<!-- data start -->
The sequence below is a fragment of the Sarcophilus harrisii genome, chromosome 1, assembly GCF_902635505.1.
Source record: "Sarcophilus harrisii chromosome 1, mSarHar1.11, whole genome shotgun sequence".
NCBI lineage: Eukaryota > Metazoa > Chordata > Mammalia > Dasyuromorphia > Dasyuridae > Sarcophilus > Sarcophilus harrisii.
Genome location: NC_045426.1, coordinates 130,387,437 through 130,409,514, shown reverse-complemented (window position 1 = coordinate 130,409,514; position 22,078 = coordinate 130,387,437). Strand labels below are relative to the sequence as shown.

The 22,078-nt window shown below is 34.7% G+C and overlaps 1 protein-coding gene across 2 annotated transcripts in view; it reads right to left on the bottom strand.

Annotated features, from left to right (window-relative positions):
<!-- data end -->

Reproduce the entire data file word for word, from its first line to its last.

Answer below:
The sequence below is a fragment of the Sarcophilus harrisii genome, chromosome 1, assembly GCF_902635505.1.
Source record: "Sarcophilus harrisii chromosome 1, mSarHar1.11, whole genome shotgun sequence".
NCBI lineage: Eukaryota > Metazoa > Chordata > Mammalia > Dasyuromorphia > Dasyuridae > Sarcophilus > Sarcophilus harrisii.
Genome location: NC_045426.1, coordinates 130,387,437 through 130,409,514, shown reverse-complemented (window position 1 = coordinate 130,409,514; position 22,078 = coordinate 130,387,437). Strand labels below are relative to the sequence as shown.

The 22,078-nt window shown below is 34.7% G+C and overlaps 1 protein-coding gene across 2 annotated transcripts in view; it reads right to left on the bottom strand.

Annotated features, from left to right (window-relative positions):